Discussion on PIECP Violations
PIECP VIOLATIONS DISCUSSION
Copyright (C) - Bob Sloan, 2010
Failure to Consult local Labor Unions and Groups and
Failure to Consult with Private Industry
Of the nine (9) mandatory PIECP criteria numbers seven (7) and eight (8) requires the prison authority to consult with local organized labor groups or associations prior to starting a PIECP prison program. In addition the prison authorities are further required to consult with private sector industries prior to start-up. These two (2) requirements read:
"7. Written proof of consultation with related organized labor before PIE Certification Program startup.
"8. Written proof of consultation with related local private industry before PIE Certification Program startup."
The legislative reasoning behind these requirements should be obvious to prison industry authorities - to make sure that opening the prison operation will not interfere with private sector labor pools or manufacturers in the immediate area. As important as these issue are, they're seldom complied with.
In 2008 in Lufkin, Texas, the Lufkin Trailer Division was forced to close the doors of their operation and terminate more than 150 private sector employees. Prior to the decision to close permanently, Lufkin attempted to identify the reason for the loss of sales of their trailer lines. They knew of several other trailer manufacturers nearby, but they indicated they also were experiencing a decline in sales. Only after an in-depth investigation did Lufkin learn that in 2005 the Texas agency, Private Sector Prison Industries Oversight Authority issued a PIECP Certificate to Direct Trailer and Equipment Co. for them to start-up a PIE prison industry to manufacture and sell the same style of trailers being manufactured by Lufkin. For more than three (3) years Direct Trailer was in competition with Lufkin, without Lufkin being aware of the competition or that the competitor was a PIECP prison industry project.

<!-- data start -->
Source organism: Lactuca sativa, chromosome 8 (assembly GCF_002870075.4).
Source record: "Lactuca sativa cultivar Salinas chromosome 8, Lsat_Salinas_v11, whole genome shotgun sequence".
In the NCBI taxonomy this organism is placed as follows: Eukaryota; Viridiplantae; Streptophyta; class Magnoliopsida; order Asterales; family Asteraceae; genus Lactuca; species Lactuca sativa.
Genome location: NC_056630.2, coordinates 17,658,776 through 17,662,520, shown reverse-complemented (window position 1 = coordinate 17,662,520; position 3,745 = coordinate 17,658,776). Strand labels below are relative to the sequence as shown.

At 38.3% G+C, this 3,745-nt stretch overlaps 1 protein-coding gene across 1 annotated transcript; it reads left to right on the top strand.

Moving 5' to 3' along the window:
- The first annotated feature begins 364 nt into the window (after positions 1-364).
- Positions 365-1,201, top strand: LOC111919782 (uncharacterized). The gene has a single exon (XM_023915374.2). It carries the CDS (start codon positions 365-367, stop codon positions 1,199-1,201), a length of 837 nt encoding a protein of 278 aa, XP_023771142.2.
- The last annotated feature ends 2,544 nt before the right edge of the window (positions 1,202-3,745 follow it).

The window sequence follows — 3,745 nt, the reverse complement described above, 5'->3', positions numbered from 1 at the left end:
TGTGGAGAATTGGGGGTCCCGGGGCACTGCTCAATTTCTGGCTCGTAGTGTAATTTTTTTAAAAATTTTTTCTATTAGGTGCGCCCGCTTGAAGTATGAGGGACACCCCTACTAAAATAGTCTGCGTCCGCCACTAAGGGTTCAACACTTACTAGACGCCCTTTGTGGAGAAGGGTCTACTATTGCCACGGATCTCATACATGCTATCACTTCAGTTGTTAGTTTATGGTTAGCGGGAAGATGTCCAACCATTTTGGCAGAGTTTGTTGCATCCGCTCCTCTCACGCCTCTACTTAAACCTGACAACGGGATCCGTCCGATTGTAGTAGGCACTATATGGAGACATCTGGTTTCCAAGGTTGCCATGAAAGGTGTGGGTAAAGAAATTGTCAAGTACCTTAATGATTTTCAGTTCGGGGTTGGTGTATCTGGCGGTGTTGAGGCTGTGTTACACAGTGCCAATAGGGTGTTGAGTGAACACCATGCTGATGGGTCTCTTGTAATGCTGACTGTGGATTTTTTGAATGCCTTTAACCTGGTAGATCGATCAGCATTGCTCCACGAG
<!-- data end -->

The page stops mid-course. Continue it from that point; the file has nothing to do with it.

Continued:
Lufkin cried foul and contacted Senator Robert Nichols about the prison industry and advised they were unaware of the competitor and wanted to know what the PIECP program was all about. They questioned the use of tax dollars to fund a manufacturer to compete with the taxpayers private sector operations. Nichols found that the Private Sector Prison Industries Oversight Authority issued certification to Direct Trailer without full knowledge of the impact upon local businesses or labor. Nichols stated:
"When he investigated Direct Trailer's 2005 certification, he discovered that the board compared only overall employment in the area against national employment data without looking at local employment data for "specific skills, crafts or trades," as was also required."
The BJA was contacted about the operation and the situation, and assured everyone they would investigate the allegations. Eventually the Private Sector Industries Oversight Authority decided to not renew the certification and contracts for Direct Trailer and Equipment when they expire.
The outcome of the Lufkin incident is that Nichols proposed legislation ( SB 1169 )to abolish the Private Sector Prison Industries Oversight Authority and turn over the PIECP operation oversight to the Texas Department of Justice. The legislation also prohibits the operation of PIECP industries if such an operation will cost Texas citizens their jobs. Of course, for the 150+ workers Lufkin had to let go, that is small satisfaction, indeed. There are several news articles in our documents section and links to the actual articles on our links page.
The foregoing demonstrates two things; 1) that there are very good reasons for the mandatory requirements of the PIECP program, and; 2) what can and will happen when the requirements are ignored by prison industry and PIECP authorities.